Saturday, March 31, 2007

Laura Veirs--Saltbreakers (New!)

Artist-Laura Veirs
Release Date-Apr 10, 2007
Genre/Style-Singer/Songwriter Indie Pop

Official Site- and

Youtube online videos-Where Gravity is Dead live
CocoaMusic Rating-Recommended

Review-Reviewed by Yahoo.

Earth sciences. So often overlooked as a source of inspiration by our clay-footed pop community. It takes a geology graduate, with a guitar and a knack for melody, to be able to unlock the magic in the natural world and commit it to, so far, four albums. In "Saltbreakers" (a term for waves) the Colorado-raised, Portland-based singer-songwriter follows on in a similar vein to 2005's "Year Of Meteors" and "Carbon Glacier" before that: guitar and piano-based Americana, sprinkled with ethereal chamberlin (vintage Mellotron-like keyboard), viola, marimba and flugelhorn and topped by the most unadorned voice in alt-folk, singing lyrics of almost nerdy intelligence.

A description which does as little to evoke its charms as saying diamonds are the decaying remains of ancient carbon-based organisms. There is a brilliant alchemy at work here between the sublime of the universe and the bathos of everyday living (Veirs describes the album as delving into "the turbulence of her own life"). At every turn the one-time feminist punk rocker turns for consolation against self-doubt not to lovers, friends, or the bottle, but to the planet. Its tides and nightingales, stars and flying fish, cells, storms and forests. What's most winning of all is that this isn't delivered in the coy, anaemic tones of a wyrd-folk fairy princess.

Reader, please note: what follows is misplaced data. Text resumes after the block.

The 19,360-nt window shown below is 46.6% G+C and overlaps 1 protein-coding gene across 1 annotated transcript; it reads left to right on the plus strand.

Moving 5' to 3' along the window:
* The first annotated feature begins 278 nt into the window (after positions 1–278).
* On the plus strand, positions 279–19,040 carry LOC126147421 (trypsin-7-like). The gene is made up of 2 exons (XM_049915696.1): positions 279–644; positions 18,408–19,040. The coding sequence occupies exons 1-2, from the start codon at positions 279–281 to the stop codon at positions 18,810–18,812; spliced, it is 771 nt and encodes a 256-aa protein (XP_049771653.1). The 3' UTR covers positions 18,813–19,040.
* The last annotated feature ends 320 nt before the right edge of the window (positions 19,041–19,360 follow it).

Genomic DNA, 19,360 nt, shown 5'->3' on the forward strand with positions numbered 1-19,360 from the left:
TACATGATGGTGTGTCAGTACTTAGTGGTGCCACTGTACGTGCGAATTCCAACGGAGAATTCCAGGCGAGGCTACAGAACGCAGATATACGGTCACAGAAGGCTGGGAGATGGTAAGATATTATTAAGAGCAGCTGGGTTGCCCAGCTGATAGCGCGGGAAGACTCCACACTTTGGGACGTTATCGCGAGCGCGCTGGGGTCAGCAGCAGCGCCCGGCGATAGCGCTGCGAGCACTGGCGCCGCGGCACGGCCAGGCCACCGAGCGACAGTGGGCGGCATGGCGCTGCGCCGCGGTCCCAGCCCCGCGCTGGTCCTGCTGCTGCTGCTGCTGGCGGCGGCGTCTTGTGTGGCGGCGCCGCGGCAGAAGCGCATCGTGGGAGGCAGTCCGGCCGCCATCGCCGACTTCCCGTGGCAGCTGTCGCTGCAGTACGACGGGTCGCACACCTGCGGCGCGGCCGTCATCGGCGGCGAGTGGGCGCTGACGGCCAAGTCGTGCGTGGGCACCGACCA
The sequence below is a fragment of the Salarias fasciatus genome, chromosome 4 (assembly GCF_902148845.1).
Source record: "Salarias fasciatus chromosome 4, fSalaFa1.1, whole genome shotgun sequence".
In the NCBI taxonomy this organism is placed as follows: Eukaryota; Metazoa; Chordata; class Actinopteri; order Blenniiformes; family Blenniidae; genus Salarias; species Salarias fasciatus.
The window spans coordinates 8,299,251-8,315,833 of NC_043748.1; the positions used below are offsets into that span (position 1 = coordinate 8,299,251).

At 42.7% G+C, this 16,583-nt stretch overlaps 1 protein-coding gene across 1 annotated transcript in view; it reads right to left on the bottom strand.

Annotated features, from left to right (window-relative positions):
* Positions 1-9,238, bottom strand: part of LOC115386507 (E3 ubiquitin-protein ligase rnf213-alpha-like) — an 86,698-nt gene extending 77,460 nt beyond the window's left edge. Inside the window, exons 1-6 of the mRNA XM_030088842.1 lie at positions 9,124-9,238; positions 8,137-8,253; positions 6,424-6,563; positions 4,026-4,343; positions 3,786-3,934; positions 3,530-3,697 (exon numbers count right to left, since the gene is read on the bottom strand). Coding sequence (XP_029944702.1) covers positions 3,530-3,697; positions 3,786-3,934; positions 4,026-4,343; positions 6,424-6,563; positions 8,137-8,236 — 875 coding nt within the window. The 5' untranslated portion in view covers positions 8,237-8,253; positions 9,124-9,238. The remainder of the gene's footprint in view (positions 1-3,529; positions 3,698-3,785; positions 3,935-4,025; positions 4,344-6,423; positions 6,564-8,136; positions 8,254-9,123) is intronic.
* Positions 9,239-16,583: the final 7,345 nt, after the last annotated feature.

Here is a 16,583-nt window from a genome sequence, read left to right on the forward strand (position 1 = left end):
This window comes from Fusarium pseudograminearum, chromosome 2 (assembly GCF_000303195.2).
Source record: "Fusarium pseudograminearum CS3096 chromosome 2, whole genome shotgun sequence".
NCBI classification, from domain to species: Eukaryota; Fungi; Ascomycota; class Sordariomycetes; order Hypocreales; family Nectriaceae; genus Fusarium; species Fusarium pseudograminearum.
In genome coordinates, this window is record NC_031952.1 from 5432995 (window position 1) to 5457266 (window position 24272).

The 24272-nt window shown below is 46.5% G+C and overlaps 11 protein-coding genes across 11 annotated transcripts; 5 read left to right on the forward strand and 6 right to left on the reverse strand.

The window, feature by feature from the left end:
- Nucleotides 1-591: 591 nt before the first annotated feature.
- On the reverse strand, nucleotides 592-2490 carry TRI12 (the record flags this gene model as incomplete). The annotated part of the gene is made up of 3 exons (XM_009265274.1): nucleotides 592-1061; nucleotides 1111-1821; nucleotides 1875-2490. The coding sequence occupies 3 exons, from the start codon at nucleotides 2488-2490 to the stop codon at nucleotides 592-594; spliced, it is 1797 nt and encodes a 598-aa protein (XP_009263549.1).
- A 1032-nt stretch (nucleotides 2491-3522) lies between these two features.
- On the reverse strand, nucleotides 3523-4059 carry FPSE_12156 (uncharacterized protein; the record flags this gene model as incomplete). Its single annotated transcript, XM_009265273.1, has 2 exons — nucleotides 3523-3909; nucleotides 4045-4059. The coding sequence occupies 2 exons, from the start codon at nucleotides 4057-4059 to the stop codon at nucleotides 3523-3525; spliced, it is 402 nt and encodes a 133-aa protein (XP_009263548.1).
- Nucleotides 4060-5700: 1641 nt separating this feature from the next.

It's delivered as a geology graduate with a guitar and a knack for melody. "Pink Light" tackles the break-up of a long-term relationship, and of welcoming the dawn after a cold, dragging night: "In the fading of the constellations I am growing strong." The inspirational "Don't Lose Yourself" is inspired by (and uses quotes from) Nobel-winning novelist Jose Saramago's "Blindness". She is blinded from staring at the sun, but can now smell "the perfume of the waxing moon" - in its swirling, light melodies this is the album's closest relative to "Year Of Meteor"'s stunning "Galaxies".

The upbeat title track of the new album, apparently inspired by AS Byatt's novel "Possession", is - in keeping with the album's marine obsession - fresh, splashy, bewondered. "I want to put them in jars" says its author of the ocean's fantasy creatures - offering perhaps an explanation of her purpose here, to put her thoughts into song "jars". In "Cast A Hook" she appears to find eternal life through being pierced by a shooting star. An eight-piece Baptist choir joins Veirs, handclaps, Celtic-tinged viola and meandering acoustic guitar lines for "To The Country", a haunting call-and-response number recorded in June Carter and Johnny Cash's old Nashville cabin, and the work's still centre.

Veirs here is at the peak of her game, and as refreshing as a lungful of oxygen. This is an album that has read "The God Delusion" and found itself more in love with the universe than ever.

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